The mature cap is brownish red in the center and
yellow over the outer parts of the marginal
striations. There are no universal veil
remnants on the cap.
The stem is lemon yellow at the apex and otherwise white, has yellow fibrillose-felted patches below the annulus, and bears a membranous ring that is soon brownish orange. The volva at the stem's base is sack-like, membranous, and white.
This species has a mild odor. It's taste is not recorded.
Spores of this taxon measure (8.5-) 8.7 - 11.2 (-12.1) × (5.9-) 6.0 - 7.4 (-8.2) μm, are ellipsoid to elongate, and are inamyloid. Clamps are probably common at bases of basidia.
This taxon is known only from a single collection from Queensland, Australia. The material was found in association with trees of Allocasuarina and Eucalyptus.—R. E. Tulloss
"Australian Red-Eye Slender Caesar"
Due to delays in data processing at GenBank, some accession numbers may lead to unreleased (pending) pages.
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18.ii.1992 M. Castellano, R. E. Halling & ?. Reddell [Halling 6814] [E No. 4681] (??; NY)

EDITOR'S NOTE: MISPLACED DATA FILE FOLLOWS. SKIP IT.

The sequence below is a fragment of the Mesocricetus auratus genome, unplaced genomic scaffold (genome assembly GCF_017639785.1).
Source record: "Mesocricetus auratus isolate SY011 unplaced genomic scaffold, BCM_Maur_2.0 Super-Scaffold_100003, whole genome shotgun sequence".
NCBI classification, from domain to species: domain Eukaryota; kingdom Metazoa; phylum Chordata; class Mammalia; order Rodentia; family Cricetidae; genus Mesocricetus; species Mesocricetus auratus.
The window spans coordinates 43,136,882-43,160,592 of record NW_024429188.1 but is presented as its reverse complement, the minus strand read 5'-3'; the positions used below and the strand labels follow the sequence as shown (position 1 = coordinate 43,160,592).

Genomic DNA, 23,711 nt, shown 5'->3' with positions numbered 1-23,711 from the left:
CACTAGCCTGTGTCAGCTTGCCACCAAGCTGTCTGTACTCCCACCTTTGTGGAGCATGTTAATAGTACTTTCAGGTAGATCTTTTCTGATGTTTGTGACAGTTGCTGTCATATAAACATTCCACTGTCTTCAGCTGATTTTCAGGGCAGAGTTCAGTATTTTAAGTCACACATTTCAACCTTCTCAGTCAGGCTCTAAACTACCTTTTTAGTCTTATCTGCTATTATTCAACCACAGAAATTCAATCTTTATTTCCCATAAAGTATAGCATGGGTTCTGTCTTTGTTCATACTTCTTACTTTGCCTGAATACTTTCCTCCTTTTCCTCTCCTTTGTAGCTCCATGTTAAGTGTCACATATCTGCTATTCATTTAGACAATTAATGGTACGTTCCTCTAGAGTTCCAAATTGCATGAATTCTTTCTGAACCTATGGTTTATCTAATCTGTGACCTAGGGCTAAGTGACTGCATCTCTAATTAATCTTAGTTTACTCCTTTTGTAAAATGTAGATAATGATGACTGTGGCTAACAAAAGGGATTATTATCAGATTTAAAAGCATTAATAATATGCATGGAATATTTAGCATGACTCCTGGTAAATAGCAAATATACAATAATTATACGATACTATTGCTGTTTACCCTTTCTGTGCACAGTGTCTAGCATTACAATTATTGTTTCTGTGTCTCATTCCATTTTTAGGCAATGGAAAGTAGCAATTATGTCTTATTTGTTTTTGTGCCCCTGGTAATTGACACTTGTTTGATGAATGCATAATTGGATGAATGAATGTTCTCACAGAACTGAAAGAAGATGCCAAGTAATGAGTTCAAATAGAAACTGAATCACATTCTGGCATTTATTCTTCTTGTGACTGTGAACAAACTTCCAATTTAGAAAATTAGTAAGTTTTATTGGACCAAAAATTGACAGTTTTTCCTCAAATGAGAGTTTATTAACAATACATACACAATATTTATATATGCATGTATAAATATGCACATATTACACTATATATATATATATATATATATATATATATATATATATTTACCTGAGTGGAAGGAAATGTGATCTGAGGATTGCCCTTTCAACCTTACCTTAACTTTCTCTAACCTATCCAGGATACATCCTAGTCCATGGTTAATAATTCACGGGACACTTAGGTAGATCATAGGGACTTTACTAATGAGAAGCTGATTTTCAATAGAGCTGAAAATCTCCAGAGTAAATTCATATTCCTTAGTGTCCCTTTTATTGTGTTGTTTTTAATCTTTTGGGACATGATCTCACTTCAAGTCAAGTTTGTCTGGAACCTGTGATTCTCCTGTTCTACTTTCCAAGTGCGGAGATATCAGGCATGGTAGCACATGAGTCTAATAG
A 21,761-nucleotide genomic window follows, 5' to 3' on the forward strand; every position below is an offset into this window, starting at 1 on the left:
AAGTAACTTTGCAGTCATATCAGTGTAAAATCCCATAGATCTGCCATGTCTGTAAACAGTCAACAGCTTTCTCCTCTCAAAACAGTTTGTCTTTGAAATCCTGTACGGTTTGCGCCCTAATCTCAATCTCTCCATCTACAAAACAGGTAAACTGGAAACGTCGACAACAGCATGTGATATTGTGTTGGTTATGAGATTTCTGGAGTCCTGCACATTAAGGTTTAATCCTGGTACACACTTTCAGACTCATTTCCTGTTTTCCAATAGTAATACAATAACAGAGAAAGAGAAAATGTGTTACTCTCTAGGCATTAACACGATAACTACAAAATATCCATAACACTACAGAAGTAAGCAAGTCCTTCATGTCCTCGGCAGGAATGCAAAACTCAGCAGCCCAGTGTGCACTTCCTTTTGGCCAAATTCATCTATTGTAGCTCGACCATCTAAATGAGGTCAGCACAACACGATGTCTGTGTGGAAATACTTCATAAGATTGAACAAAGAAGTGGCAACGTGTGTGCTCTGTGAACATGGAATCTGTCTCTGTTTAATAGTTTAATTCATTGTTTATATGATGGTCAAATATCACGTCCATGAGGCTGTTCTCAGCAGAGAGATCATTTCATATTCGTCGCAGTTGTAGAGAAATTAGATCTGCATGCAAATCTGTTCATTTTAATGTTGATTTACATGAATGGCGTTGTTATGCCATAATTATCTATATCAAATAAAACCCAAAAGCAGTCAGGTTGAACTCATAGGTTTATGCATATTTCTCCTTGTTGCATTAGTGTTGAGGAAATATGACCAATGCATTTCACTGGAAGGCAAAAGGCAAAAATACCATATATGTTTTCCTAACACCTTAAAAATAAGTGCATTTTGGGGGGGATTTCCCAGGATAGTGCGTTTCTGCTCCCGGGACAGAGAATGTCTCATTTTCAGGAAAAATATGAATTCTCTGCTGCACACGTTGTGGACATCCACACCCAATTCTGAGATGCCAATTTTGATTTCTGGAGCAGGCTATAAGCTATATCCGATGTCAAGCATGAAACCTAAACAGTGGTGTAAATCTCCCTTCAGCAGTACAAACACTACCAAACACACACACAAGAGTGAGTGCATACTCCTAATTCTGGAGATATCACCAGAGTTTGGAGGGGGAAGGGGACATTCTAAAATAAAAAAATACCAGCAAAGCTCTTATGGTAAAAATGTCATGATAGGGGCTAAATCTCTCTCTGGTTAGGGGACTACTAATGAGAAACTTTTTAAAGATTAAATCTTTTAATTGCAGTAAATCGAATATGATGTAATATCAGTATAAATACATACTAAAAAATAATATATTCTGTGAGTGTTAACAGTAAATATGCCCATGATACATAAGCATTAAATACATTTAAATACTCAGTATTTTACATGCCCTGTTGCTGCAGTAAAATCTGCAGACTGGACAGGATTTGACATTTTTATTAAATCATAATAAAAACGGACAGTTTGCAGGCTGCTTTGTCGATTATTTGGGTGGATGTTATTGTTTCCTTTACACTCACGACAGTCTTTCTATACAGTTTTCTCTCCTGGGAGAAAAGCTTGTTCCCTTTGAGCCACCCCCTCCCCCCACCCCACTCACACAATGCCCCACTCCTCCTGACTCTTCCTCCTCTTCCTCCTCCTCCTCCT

S. Sanchez et al., (direct deposit), Roy. Ontario Mus., Toronto
Olive text indicates a specimen that has not been
thoroughly examined (for example, for microscopic details) and marks other places in the text
where data is missing or uncertain.
The following material is based on the collectors' annotations of the fresh material and original research of R. E. Tulloss.
50 - 70 mm wide, brownish red (6C6) over disc, bright yellow (3A5) over outer parts of marginal striations, planar, moist and tacky, not viscid; context white with yellow tints, unchanging, 8 mm thick over stipe; margin sulcate-striate; universal veil absent.
adnate, crowded, color??, with fimbriate yellow edge; lamellulae truncate.
90 - 130 × 8 - 10 mm, lemon yellow at apex, otherwise white with lemon yellow floccose zones, subcylindric; context yellow, hollow; partial veil apical, membranous, flaring, soon appressed to stipe, soon brownish orange; universal veil as saccate volva, white, membranous.
Each spore data set is intended to comprise a set of measurements from a single specimen made by a single observer;
and explanations prepared for this site talk about specimen-observer pairs associated with each data set.
Combining more data into a single data set is non-optimal because it obscures observer differences
(which may be valuable for instructional purposes, for example) and may obscure instances in which
a single collection inadvertently contains a mixture of taxa.